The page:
[CUE CINEMATIC NARRATOR VOICE]
In a world where the number of books available for enjoyment feels almost infinite, bookworms are tasked with selecting a comparatively minuscule number of books … for that well-sought after spot, on their TBR …
And, even then, that does not guarantee it will ever be read…
Nevertheless, they persevere adding, amending, and culling books TBRs with sniper-like judgment … even if that judgment. is to just. Add. Them. All.
[DRAMATIC ‘WHO WANTS TO BE A MILLIONAIRE’ FILLER]
*clears throat* Not sure where that came from.
Everyone makes the decision on which books make the cut for their TBR differently, and I have decided to write a little about the three main criteria I look at when making this decision myself. I don’t need all three (though that is certainly ideal), but I definitely need at least one. Spoiler: good reviews aren’t one, reviews are subjective and I rarely read them pre-book.
Criteria One – A Good Cover
Please, save your proverbs. I know this is supposed to be taboo in the book community but let’s be honest, we all do it and there is, in fact, a lot that can be judged from a cover. To begin with, the cover includes both the title and author of the book, and usually a tag line too. That, right there, is a lot of information that influences a decision to read.
Secondly, the production value of a cover or the book, in general, is usually a good indicator of quality – usually, not always, I’ve been taken by surprise a few times. This is obviously where fantastic self-published novels fall down (though they can get into the other two criteria) but I have received a few self-published or independently-published books with covers that are heads and shoulders above some books with a well-established publishing house and design team behind them. It’s usually a good reflection of the amount of hard work and expertise put in by the person behind the cover (whoever they may be) and that often (but not always, for the sake of not annoying anyone) translates to writing quality.
The cover’s colour scheme and style will also likely indicate themes, genre and overarching emotion or atmosphere. Don’t believe me? Pick any decent book cover and really dissect the cover itself, everything from the symbolism of the things on it to the emotional connotations of the colours used. There is more there than you might think, and your brain snaps it up in a second.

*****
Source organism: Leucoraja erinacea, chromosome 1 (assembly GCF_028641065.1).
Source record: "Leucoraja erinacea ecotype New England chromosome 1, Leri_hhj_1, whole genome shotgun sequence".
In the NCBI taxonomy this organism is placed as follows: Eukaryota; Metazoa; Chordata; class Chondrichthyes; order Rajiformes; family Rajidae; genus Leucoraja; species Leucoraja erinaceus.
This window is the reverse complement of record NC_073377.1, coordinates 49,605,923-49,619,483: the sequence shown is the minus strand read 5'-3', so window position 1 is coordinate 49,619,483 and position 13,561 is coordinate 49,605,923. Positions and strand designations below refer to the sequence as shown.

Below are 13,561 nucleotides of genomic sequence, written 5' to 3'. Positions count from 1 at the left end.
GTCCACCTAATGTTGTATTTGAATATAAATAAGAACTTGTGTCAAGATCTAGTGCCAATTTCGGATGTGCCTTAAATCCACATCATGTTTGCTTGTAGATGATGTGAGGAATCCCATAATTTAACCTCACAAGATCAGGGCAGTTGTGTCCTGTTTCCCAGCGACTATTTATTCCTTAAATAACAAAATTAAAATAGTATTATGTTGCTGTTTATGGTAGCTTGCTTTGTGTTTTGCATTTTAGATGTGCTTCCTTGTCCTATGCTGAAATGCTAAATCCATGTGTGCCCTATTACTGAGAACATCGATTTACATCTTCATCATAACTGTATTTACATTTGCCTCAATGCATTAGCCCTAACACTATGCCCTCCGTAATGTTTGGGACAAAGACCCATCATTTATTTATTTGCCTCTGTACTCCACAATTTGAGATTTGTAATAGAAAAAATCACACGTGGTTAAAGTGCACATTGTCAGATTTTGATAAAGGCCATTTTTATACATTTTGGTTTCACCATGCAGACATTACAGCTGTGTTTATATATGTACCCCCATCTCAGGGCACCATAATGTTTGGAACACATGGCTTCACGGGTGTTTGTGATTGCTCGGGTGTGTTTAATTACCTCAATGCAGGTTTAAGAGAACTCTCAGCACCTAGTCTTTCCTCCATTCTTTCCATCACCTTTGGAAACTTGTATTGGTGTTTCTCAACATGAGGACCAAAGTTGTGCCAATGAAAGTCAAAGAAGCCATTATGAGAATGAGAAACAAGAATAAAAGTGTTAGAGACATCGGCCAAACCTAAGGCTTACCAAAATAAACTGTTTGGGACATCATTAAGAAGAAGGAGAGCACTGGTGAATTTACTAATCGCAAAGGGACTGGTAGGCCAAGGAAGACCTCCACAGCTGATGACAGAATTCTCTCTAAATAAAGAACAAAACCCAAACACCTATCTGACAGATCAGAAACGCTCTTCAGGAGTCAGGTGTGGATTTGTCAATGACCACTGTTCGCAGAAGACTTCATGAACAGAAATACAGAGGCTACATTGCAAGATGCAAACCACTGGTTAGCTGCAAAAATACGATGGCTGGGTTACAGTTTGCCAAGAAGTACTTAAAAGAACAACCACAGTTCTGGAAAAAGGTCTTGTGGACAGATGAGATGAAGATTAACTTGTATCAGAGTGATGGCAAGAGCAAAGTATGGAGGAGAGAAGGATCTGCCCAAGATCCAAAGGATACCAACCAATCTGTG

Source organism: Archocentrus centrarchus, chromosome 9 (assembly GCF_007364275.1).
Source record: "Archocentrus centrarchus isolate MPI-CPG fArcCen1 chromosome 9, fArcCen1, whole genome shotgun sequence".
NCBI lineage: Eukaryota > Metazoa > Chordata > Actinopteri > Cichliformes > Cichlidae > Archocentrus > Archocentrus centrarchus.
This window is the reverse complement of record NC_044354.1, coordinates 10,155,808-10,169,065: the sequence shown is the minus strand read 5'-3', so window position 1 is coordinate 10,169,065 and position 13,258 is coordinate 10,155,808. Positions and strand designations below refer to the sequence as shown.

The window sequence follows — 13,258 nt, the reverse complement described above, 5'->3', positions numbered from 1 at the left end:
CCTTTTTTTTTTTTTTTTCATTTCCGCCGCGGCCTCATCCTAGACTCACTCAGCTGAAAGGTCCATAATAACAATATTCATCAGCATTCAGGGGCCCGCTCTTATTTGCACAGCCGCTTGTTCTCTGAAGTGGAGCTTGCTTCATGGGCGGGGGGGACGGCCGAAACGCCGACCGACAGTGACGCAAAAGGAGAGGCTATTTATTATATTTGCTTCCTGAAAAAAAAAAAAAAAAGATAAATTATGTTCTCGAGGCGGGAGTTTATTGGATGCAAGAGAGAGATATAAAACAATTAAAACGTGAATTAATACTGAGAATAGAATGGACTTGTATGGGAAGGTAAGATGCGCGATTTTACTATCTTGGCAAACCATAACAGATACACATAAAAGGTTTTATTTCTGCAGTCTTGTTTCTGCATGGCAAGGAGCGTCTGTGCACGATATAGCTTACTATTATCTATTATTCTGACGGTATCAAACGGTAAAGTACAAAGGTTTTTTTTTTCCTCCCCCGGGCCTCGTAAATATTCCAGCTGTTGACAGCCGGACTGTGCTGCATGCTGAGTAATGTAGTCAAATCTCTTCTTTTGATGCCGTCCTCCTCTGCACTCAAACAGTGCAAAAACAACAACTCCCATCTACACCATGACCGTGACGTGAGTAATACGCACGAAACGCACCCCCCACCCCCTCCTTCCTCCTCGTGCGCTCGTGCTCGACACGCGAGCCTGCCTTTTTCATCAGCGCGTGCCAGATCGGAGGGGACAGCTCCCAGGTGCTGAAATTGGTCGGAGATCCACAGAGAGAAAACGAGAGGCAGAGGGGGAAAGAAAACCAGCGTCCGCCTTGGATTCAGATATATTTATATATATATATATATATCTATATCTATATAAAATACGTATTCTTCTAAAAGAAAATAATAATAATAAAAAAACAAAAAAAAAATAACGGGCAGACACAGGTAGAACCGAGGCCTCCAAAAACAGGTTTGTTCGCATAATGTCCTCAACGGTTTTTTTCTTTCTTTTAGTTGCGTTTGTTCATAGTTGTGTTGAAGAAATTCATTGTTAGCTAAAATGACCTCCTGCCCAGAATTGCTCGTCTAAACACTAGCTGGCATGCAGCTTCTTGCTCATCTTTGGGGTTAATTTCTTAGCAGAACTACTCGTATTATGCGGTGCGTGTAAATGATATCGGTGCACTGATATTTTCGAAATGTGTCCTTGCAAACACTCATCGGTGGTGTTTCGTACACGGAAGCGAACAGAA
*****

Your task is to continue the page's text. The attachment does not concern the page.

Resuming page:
Criteria Two – A Killer Hook
This, if it exists at all, can be found in fancy italics on promotional material, as the heading of the blurb or quoted from a reviewer or author. It’s a tag line, a USP (unique selling point), a single, scroll-pausing sentence that summarises that book and why you should read it – it warrants Fry’s reaction in the GIF. Not all books have them and instead favour 500-word descriptions. I very rarely read book descriptions, almost never in fact. I’ve established that reading time infinite and most descriptions spoil the book for me anyway. I like to go in blind.
Some examples of this include:
“…what we would have had if Joss Whedon wrote Harry Potter!” – If These Books Could Talk Blog, for The Witching Elm by C.N. Crawford seen on a piece of promotional material, isolated from full review.
“Four of The Most Inept, Unskilled People Try to Run an Airline on Good Faith” – Ashley V. Robinson, Ep. 49 of Geek History Lesson Podcast for Cabin Pressure by John Finnemore
“The Breakfast Club Meets Guardians Of The Galaxy In This YA Sci-Fi Adventure” – Tagline of The Disasters by M. K. England.
“Jane Austen in Pakistan” – Article Title by Madhushree Ghosh on THE RUMPUS.NET for Unmarriageable by Soniah Kamal
The last one may seem like it doesn’t fit but, honestly, simplicity is key. I talk a bit more about USPs in my Ultimate Book Review Checklist.
Criteria One – A.K.A. The Golden Ticket
A recommendation from a source or person I really trust. No questions asked, if someone in this trusted group gives me a book title or, better, hands me a book and says ‘I know you will enjoy this’ or ‘this is really good, read it’, it’s guaranteed to end up on my TBR, and it’s way more likely to be read.
This list is short and well-groomed and consists of exactly two family members, one podcast, and maybe four blogs. This is no detriment to blogs and family members outside this circle, but the main criteria for those on this list are that I know we have a lot of overlapping areas of interest and they love many of the same things I do across pop culture, as well as books. We watch the same shows, we like the same music, we rave about the same movies and characters. Imagine the ‘compare books’ function on Goodreads and you find someone with an 80-90% overlap with your list. This is those people.
And, in a completely shameless plug, if you think I am, or could be, one of those trusted sources of recommendations for you, please check out my Recommendations board on Pinterest for a genre organised selection of my pre-approved reading list.
So, what gets a book on your TBR? Let me know in the comments or – better yet – do a deep dive blog post of your own and drop me the link, I’d love to read it!
Until next time!